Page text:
The appeals court judges cited a similar case in Kannapolis in which the N.C. Supreme Court in 2012 issued an opinion saying that a governing board’s statement of consistency “must describe whether the action is consistent with any controlling comprehensive plan and explain why the action is ‘reasonable and in the public interest.'” The emphases were made by the court.

In the Charlotte case, the appeals court ruled that by adopting a pre-written consistency statement, the City Council had failed to meet the standard set by the Supreme Court’s interpretation of the statute.

The City Council decision at issue was an amendment to the zoning ordinance itself, not a variance or rezoning.

While Queens officials and other interested parties proposed the zoning ordinance amendment, the changes applied to all institutional land uses, including churches, hospitals and other schools.

Under the amended ordinance, parking decks constructed as “an accessory use to an institutional use” were exempted from the “floor area ratio,” which restricts how much institutional-use land in a residential area can be built on.

Former Charlotte Mayor Richard Vinroot, a privately practicing lawyer who helped defend Queens in both court actions brought by the neighbors, said he didn’t understand the motivation of the plaintiffs.

“It was an amendment adopted for the whole community, and it promotes using parking decks, which preserves more green space than parking lots,” Vinroot said. “Parking lots don’t count against you in figuring the floor area ratio; why should parking decks, which are better land uses?”

In their first court action taken against the city, in April 2012, the neighbors challenged the city’s approval of the university’s site plan, saying it did not meet the standards of the zoning ordinance. They asked the Mecklenburg County Superior Court to review the decision. Three months later, the court upheld the city’s site plan approval.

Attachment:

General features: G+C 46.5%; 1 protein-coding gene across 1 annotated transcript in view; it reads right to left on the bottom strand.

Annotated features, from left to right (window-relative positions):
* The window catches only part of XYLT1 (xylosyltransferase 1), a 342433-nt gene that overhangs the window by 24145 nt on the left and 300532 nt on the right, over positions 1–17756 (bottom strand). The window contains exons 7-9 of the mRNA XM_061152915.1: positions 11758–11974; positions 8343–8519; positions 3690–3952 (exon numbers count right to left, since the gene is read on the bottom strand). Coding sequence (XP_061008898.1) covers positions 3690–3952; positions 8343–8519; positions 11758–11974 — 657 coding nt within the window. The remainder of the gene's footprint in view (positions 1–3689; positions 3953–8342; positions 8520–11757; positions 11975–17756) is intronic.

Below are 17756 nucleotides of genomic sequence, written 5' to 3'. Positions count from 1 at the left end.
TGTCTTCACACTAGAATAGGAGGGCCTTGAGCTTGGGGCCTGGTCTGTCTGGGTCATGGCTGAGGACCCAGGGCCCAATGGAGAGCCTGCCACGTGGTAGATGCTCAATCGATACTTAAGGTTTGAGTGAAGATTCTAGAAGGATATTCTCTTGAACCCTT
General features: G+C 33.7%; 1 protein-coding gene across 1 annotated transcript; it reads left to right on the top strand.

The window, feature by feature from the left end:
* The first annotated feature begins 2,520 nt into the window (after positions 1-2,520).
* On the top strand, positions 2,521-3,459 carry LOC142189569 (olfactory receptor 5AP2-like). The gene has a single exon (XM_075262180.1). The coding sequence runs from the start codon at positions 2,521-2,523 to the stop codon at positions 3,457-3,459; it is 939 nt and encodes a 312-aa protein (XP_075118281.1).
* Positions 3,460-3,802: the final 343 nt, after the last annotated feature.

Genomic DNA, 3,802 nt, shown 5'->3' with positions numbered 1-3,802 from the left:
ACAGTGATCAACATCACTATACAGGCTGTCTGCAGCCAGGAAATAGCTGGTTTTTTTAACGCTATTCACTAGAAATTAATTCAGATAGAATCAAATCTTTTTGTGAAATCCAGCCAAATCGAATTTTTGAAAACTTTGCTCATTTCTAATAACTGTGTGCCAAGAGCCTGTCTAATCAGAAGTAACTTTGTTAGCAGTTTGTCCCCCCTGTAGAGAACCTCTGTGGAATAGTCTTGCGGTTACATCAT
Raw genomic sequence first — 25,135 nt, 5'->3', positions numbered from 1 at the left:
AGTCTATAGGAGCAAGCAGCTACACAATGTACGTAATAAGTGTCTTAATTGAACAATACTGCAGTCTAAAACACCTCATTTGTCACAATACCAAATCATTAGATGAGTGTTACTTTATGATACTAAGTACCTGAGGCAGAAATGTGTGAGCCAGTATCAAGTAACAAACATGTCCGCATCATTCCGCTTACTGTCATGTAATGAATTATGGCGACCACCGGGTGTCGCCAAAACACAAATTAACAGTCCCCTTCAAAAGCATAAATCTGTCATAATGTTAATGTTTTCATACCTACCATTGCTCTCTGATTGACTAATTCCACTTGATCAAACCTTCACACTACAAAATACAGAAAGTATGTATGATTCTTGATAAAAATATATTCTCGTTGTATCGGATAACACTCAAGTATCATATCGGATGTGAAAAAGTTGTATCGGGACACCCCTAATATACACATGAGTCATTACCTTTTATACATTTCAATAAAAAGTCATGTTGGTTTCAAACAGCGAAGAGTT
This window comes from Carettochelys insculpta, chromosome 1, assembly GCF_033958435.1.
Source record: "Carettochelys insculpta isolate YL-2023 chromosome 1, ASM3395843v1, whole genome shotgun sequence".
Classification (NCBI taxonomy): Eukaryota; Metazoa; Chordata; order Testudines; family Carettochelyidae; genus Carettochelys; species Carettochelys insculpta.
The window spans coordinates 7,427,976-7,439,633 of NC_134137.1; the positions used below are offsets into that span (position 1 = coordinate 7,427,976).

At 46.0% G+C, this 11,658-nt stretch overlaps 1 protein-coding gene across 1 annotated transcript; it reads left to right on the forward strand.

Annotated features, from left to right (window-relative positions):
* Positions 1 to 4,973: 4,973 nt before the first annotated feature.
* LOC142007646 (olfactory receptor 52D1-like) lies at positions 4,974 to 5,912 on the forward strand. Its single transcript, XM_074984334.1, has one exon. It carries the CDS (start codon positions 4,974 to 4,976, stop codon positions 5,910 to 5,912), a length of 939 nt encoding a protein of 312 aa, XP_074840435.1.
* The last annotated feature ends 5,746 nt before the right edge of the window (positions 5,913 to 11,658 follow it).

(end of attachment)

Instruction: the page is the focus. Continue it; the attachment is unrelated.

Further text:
In addition to filing an appeal of that decision – which the neighbors lost last year in the state Court of Appeals – the neighbors in December 2012 filed suit against the city challenging the legality of the procedure used in voting to approve the zoning ordinance amendment.

“We made a case in the courts on the substance of the zoning that was unsuccessful,” Abbott said. “But we found this flaw by looking through city records and took advantage of it, challenging the procedural flaw in order to have the (City) Council understand our point of view.”

In the neighbors’ second action, the County Superior Court decided in June 2013 – after both Queens and Johnson C. Smith universities joined the city in defending the zoning amendment decision – that the City Council had proceeded correctly. Last Tuesday’s state Court of Appeals decision sent the case back to the county court and ordered it to find for the plaintiffs.

Asked if the neighbors would file further legal action, Abbott said: “No. We’ve pursued it fully in the courts. Our only opportunity is to have the City Council revisit this.”

Asked if he thought it was worth the time and money to win a case on a technicality that would not change the fact that the parking garage-dorm will continue to stand and might result in the City Council making the same decision about the zoning ordinance amendment, Abbott said: “Well, sure. One-hundred-and-fifty neighbors have contributed to this initiative, which has the backing of the homeowners association. Those concerns are valid and appropriate and need to be heard. Now we have an opportunity for them to be heard.

“We love Queens. We are happy to see them develop. But maybe they need a different zoning plan.”

Leave a Reply

Your email address will not be published. Required fields are marked *